To top it off, I found out after my second week back that they’ve been paying me like a new employee, not like someone who spent almost six years there. When the manager told me what I’d be getting paid, I just started laughing. “Oh, were you making more than that before?”
“Are you kidding?” I asked. “Do you know how long I was here?” Granted, it took many months of badgering to get the raises I received, but it was still $2.50 more per hour than they apparently think I’m worth. So now I have to badger and argue to get more.

The manager at a nearby restaurant offered me a weekend gig waiting tables there. The tips sound fantastic. But the pay is really the only positive of working there. The employees are catty. The cooks are perverts. The owner is a bitch. The customers are wealthy, entitled assholes. I’d have to be on my feet ten hours a day just to make enough money to send Bea to preschool full time with nothing left over. People are like, “You should take that job. If Bea was at school during the week, you’d have more time to yourself.”

Except there’s now a newborn in the house. Despite being a great baby, she doesn’t really give me a lot of time to myself. So selfish.

So while I check job web sites in the hopes of finding something that pays more than Charlie’s working so that he can stay home, he’s studying for a personal training certificate. If he passes, he could go to work for his old employer and work 20 hours a week to make the same he’s bringing home now. If he doesn’t pass it, I have no idea what we’re going to do. There really aren’t any opportunities for advancement where he is now, and the pay just isn’t enough to change things at home.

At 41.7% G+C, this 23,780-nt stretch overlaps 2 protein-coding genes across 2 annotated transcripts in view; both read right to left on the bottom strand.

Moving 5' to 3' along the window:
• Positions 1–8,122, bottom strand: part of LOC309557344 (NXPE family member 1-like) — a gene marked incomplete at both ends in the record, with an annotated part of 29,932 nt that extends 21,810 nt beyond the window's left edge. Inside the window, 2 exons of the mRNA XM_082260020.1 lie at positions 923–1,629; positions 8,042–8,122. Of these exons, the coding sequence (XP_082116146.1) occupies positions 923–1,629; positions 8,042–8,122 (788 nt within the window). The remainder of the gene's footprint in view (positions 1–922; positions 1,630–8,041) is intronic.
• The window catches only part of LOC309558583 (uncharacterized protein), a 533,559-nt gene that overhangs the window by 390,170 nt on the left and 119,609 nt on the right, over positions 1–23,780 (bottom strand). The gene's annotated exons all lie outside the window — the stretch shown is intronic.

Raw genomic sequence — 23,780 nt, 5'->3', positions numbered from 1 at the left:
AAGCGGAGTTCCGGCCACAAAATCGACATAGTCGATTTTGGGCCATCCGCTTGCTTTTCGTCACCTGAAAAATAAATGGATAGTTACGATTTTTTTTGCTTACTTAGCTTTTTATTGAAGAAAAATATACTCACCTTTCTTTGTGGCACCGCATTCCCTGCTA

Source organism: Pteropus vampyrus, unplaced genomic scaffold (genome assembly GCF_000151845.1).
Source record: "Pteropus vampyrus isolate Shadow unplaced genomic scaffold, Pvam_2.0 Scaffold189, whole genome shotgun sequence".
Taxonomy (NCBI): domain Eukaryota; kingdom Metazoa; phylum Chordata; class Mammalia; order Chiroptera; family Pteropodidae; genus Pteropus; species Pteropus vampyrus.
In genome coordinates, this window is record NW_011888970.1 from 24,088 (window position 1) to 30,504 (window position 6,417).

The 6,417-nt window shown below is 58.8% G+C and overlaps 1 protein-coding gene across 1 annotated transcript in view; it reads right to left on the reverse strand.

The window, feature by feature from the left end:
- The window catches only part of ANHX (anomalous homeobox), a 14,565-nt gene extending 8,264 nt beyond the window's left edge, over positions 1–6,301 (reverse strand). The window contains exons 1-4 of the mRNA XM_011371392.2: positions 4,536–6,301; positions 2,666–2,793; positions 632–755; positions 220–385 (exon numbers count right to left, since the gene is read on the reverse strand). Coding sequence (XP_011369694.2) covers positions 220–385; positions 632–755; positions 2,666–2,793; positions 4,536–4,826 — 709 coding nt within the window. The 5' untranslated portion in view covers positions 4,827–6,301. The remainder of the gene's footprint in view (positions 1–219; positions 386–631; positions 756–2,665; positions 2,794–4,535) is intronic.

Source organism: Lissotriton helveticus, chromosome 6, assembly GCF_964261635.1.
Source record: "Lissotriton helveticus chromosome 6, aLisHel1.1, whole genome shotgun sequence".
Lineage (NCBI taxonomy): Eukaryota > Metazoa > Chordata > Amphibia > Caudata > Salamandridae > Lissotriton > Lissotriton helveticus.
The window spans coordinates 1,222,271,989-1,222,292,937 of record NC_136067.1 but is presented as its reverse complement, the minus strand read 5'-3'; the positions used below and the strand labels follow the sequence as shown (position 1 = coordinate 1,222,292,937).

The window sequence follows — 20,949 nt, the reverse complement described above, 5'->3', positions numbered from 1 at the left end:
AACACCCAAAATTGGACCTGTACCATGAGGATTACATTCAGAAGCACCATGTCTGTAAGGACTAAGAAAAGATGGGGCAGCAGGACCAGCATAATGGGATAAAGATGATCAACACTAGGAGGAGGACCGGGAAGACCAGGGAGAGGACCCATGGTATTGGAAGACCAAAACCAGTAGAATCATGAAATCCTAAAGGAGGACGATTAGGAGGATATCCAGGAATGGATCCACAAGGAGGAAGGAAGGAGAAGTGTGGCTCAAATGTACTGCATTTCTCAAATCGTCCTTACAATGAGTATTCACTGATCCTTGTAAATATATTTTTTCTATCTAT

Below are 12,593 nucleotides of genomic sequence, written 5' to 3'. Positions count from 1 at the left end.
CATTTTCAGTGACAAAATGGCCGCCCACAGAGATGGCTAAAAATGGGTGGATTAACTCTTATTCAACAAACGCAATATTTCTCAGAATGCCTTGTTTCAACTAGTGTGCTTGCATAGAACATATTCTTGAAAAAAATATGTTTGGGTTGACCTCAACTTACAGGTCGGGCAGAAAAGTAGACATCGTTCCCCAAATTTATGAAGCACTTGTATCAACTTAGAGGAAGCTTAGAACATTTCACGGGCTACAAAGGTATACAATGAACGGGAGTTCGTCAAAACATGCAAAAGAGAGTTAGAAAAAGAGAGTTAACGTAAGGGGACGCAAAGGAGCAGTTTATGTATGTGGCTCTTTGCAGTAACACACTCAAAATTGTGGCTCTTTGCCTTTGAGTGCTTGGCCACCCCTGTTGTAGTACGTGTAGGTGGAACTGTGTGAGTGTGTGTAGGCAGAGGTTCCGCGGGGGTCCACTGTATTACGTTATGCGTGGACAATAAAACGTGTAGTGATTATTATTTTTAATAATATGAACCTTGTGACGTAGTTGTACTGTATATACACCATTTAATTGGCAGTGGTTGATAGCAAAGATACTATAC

And while I’d found positions at local universities that I wanted and for which I felt qualified, I was turned down twice in a row. Once was on my birthday. Ouch. But I know these are the kinds of jobs I want. And if I’m not qualified, how can I be? I started looking at other graduate programs and settled on one that I think I’m actually going to apply for, for next fall. If accepted, they require graduate assistantships, which means a guaranteed job related to what I’d be studying, a paycheck, tuition remission, and a practicum later on. Right now I just need to get the letters of rec and write the damn personal statement (300 words! Ugh). It at least gives me something to work toward.

If I could, I think I would just stay in college forever. If I can’t, I at least want to work for one. Not as an adjunct, though. I’m making more working 15 hours a week at the coffee shop, which is terribly sad and ridiculous. And if the grad program or university-job-finding doesn’t pan out, I have no fucking clue what’s next.

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The Importance of Making Lists